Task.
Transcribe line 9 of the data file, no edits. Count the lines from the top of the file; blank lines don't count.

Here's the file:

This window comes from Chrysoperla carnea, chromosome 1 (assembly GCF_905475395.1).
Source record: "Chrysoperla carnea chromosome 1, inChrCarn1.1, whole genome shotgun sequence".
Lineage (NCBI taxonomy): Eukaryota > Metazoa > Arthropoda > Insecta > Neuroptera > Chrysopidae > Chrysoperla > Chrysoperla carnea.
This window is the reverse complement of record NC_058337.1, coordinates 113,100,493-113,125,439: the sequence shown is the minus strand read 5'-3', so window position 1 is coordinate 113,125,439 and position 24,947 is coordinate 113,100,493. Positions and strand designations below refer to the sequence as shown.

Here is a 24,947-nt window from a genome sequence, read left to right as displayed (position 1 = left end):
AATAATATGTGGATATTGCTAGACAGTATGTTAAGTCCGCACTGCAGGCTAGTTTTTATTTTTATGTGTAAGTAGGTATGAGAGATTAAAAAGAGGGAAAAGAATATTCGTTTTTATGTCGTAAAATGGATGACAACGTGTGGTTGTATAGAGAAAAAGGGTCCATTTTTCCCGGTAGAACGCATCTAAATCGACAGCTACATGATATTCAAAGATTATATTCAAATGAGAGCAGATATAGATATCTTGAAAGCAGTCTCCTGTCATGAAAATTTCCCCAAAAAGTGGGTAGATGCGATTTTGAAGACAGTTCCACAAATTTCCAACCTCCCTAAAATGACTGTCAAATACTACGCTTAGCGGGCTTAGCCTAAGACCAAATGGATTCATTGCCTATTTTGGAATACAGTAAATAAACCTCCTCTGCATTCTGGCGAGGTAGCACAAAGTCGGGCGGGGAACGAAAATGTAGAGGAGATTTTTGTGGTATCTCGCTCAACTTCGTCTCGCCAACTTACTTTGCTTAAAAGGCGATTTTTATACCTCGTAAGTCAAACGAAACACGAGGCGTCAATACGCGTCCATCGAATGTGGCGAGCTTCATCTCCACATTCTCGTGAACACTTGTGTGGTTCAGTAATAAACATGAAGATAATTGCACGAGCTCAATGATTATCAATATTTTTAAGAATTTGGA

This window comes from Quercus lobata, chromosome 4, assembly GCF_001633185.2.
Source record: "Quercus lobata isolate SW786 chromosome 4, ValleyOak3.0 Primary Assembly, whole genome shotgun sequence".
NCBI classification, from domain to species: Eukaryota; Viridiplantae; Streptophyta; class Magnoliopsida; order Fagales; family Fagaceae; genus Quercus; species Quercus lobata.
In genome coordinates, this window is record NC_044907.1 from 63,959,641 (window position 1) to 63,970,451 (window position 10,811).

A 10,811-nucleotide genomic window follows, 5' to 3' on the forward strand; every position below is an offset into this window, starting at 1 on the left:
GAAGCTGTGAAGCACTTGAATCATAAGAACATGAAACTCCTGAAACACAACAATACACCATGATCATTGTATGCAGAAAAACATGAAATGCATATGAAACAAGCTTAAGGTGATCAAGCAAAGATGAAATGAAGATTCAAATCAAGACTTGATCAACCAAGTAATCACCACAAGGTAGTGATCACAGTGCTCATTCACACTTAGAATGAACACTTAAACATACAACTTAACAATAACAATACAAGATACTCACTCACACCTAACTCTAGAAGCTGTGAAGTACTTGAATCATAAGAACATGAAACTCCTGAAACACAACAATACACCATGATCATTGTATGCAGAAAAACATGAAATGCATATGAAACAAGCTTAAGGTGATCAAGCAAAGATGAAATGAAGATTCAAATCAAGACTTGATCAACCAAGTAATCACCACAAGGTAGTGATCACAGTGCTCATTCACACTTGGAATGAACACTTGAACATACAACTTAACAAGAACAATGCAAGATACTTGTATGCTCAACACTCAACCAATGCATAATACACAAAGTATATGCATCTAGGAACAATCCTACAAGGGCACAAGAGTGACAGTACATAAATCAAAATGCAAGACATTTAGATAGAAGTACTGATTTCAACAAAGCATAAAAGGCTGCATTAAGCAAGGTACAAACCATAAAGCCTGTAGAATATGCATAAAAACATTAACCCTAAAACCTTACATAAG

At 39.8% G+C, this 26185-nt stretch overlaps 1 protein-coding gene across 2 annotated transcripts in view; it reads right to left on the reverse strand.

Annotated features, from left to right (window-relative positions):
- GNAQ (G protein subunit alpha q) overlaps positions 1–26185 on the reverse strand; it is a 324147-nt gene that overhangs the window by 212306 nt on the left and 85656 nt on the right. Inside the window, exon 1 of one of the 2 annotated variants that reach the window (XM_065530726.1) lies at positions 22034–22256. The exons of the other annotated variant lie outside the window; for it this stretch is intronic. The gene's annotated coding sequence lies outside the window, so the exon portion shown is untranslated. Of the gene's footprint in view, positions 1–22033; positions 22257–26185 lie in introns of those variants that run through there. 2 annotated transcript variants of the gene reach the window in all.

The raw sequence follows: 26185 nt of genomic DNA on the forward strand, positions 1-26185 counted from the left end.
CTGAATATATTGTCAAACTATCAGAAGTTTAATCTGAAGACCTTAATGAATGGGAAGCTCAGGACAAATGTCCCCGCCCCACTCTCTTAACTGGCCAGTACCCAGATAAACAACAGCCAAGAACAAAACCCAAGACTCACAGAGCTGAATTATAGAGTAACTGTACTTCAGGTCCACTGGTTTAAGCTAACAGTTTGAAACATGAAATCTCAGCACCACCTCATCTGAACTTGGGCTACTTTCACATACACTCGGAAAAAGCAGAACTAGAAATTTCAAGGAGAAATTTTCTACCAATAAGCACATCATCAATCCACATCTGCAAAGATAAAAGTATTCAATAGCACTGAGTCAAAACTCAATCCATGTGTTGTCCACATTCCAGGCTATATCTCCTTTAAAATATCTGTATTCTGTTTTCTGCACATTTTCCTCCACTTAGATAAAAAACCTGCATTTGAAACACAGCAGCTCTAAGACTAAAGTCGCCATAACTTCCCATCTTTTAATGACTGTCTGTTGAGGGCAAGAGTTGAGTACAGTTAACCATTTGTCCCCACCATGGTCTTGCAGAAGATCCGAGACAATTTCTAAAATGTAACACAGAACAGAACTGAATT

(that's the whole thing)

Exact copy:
NCBI classification, from domain to species: Eukaryota; Viridiplantae; Streptophyta; class Magnoliopsida; order Fagales; family Fagaceae; genus Quercus; species Quercus lobata.